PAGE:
Rethinking the Supreme Court press corps for a new era.
Earlier this week, my colleague Jack Shafer argued that one of the great benefits of newsroom buyouts is that they afford opportunities for new voices and forms in media otherwise resistant to change. Specifically, Shafer pointed to the opportunity that awaits the New York Times' Adam Liptak, who, come October, will inherit the Supreme Court beat from its 30-year veteran, Pulitzer Prize-winning correspondent Linda Greenhouse. The "young whippersnapper," writes Shafer, will have the chance to answer some (or all) of these great, looming questions about court coverage:
In the Web era, is the best use of the Times'column inches the traditional day-after-oral-arguments story and the day-after-decisions dispatches? Is there a more creative way to report on the court? Should Liptak cover the court with more argument and greater point of view, the way he covers the law in his current Sidebar column? Whether dug-in journalists are excellent or mediocre, their departures give publications the opportunity to reinvent themselves.
In what's either a piece of happy serendipity or an indication that Supreme Court correspondents really need to see other people, I spent a large part of this week in some discussions on the very same subject—one of which happened alongside the earlier-referenced whippersnapper himself. Reflections about the change in Supreme Court press coverage are particularly apt now, not just because of the changing of the guard at the Times,but because while changes at the court itself happen glacially, changes in technology and the media have made covering the court an entirely different proposition today than it was even five years ago. Never one to decline a challenge from Jack Shafer, I heartily agree that this is a wonderful beat in need of some tweaking. And it's not just incumbent upon the whippersnapper to re-imagine the job. Seems to me we are, all of us, doing this already, in some rather interesting ways, and our readers may have some thoughts on the matter, too.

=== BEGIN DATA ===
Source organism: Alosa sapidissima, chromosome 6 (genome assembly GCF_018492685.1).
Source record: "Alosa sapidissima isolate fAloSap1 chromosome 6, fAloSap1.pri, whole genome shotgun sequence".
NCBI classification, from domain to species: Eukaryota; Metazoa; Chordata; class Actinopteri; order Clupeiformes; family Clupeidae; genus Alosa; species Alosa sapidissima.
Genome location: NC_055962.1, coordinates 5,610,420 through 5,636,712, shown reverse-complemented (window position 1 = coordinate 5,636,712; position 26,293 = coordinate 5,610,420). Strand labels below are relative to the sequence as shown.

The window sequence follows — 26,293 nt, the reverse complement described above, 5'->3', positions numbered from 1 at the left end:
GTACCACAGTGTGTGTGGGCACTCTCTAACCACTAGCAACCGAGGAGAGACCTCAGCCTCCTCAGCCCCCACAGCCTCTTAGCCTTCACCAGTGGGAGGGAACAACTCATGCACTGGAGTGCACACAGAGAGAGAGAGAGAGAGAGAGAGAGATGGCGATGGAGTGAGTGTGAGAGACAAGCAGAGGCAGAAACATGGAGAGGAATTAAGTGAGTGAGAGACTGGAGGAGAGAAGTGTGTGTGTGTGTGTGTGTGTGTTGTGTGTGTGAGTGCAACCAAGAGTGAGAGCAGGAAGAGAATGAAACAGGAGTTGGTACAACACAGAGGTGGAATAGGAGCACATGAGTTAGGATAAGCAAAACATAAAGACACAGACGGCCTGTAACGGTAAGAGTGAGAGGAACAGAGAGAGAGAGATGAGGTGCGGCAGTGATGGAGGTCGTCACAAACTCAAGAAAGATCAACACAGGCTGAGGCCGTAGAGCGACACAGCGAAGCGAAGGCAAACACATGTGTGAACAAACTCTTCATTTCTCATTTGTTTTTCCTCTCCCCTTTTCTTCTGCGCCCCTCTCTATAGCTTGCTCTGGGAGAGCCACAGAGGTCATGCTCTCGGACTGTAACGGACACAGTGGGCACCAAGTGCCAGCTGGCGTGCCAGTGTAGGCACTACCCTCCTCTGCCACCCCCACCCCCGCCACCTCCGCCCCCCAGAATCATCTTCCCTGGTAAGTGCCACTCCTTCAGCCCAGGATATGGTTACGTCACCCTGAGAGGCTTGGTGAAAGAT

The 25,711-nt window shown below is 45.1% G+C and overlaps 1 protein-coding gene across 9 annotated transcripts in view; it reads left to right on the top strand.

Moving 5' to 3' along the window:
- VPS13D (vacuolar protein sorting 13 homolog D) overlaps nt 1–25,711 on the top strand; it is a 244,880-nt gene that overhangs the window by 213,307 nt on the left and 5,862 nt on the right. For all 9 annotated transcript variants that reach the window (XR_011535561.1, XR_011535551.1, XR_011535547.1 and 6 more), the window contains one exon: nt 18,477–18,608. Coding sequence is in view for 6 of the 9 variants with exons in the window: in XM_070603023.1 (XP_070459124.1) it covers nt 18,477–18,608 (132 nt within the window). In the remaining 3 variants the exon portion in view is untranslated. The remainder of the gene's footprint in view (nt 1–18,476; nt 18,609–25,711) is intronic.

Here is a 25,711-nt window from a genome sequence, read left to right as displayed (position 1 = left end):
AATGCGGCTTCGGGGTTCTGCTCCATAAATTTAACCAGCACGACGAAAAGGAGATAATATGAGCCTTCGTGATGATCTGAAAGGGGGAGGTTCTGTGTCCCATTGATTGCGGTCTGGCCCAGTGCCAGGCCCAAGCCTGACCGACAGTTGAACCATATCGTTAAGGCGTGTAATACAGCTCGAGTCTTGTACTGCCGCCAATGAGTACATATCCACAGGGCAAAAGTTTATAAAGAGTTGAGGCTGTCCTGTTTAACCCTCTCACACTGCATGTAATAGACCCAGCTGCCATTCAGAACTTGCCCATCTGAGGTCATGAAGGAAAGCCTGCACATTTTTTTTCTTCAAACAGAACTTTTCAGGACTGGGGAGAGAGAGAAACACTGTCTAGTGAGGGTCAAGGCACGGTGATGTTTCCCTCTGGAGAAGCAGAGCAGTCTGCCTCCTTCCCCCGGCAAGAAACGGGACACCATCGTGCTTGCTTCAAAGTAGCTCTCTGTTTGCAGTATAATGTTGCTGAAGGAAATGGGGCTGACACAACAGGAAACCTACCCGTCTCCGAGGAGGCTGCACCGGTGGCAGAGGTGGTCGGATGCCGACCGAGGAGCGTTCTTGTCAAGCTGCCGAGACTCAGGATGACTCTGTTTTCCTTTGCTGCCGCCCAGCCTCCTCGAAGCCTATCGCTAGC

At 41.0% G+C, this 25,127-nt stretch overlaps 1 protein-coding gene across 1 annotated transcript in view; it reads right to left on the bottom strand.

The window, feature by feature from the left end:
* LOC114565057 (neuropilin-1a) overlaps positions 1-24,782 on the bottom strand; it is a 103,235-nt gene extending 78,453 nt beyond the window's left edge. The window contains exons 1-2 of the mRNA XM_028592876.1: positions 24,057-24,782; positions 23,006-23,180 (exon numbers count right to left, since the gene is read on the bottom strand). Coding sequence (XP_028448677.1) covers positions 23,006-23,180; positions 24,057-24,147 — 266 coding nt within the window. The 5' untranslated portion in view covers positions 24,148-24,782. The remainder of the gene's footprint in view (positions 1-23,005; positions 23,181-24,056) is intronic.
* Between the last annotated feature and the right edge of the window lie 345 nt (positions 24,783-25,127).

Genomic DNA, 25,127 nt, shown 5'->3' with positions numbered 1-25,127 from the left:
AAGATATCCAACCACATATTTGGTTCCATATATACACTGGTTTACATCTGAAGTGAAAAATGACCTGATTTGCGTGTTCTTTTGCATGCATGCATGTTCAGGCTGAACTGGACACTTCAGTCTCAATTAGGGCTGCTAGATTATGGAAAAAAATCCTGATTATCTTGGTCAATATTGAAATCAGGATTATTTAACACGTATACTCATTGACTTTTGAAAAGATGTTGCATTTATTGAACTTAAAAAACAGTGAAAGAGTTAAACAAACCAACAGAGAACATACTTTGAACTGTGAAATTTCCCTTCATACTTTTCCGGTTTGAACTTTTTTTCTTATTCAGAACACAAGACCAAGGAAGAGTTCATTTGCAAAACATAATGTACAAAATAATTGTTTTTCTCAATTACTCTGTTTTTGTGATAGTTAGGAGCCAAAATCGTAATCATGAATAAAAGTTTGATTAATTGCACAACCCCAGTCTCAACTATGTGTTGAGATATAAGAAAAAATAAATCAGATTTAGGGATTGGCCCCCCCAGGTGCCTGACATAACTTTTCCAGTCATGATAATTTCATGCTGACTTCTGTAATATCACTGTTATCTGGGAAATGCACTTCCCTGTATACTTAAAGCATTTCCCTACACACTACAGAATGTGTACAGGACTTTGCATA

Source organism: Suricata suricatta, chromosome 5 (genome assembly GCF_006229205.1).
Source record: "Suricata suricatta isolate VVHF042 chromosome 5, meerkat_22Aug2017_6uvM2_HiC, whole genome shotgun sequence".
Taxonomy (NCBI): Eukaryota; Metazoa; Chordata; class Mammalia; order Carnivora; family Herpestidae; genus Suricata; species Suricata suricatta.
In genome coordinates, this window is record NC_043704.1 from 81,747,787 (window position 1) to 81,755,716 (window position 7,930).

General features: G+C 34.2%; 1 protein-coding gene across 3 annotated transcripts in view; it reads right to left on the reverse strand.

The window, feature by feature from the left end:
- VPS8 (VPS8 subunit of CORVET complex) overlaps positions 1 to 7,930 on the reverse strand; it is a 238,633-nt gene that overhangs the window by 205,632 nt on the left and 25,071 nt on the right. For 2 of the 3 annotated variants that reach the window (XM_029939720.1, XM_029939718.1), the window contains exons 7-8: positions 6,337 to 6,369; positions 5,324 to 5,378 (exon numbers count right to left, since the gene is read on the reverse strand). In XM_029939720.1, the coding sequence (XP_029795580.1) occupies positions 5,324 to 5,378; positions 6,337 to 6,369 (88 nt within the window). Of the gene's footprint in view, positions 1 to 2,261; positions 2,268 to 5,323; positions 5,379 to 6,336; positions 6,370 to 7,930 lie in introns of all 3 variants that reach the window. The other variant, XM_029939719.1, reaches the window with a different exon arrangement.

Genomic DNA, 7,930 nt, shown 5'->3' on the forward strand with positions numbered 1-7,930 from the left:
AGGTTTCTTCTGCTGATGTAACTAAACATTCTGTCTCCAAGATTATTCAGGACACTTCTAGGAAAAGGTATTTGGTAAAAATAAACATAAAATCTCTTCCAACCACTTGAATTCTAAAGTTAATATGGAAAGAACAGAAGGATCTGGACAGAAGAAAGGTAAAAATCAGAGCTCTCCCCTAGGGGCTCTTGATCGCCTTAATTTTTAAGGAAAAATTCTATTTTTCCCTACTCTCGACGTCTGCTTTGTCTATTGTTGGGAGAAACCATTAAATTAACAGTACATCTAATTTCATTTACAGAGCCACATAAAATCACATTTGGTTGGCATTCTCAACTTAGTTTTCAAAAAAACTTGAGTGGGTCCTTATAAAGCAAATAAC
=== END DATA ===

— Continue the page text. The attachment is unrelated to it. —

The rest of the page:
What follow are some of my own tentative thoughts about how coverage of the court has changed in a very short time and how we can do a better job prying open the big, white marble box on Maryland Avenue to better benefit our readers:
• Speed. Not so very long ago, most Supreme Court reporters ambled out of oral arguments, enjoyed a light snack and a beverage, and then filed their stories for publication in the next morning's paper. Today, many of my colleagues file early-afternoon versions of their pieces online with a more in-depth treatment to follow that evening. Not so very long ago, we frantically scribbled notes about the day's proceedings in shorthand and hoped we weren't making too many mistakes. Some of us (er, me) wildly e-mailed Tony Mauro as deadline approached to check quotes. Today, official transcripts of oral argument appear online at the court's Web site around the same time the first Web stories are posted. That means interested consumers of Supreme Court news can actually read about the proceedings in their entirety just hours after they end (and sometimes hours before we have filed). Ditto for opinions that now post at the court's official Web site before most of us have had time to read even the head notes. In fact, at some point last summer it occurred to me that I could probably cover the massive decision dump of late June faster between the SCOTUSblog live blog and posted opinions than from the court's own chambers. Yes, that's the sound of Einstein's space-time brain exploding.
• Experts.Not so very long ago, if we needed a quote about a Supreme Court case, we could just dial some helpful constitutional law professor in his Ivy League office and weave his legal wisdom into our pieces. Today, huge numbers of our leading legal thinkers are just too busy blogging the cases themselves to return our calls. This goes beyond citizen journalism. This is extreme, hard-core expert journalism. Doug Berman, Rick Hasen, and myriad other subject-matter experts can—transcript in hand—thus "cover" oral argument from Ohio, California, or the space shuttle about as quickly as we can. This is a good thing. But it may leave the traditional beat reporter to wonder how to add value, beyond just transcribing oral argument and interpreting opinions. Between same-day transcripts, Slate'snew "Convictions" blog, and the Volokh Conspiracy,I could be looking for work come September.
Dahlia Lithwick writes about the courts and the law for Slate.
Photograph of U.S. Supreme Court by Mark Wilson/Getty Images.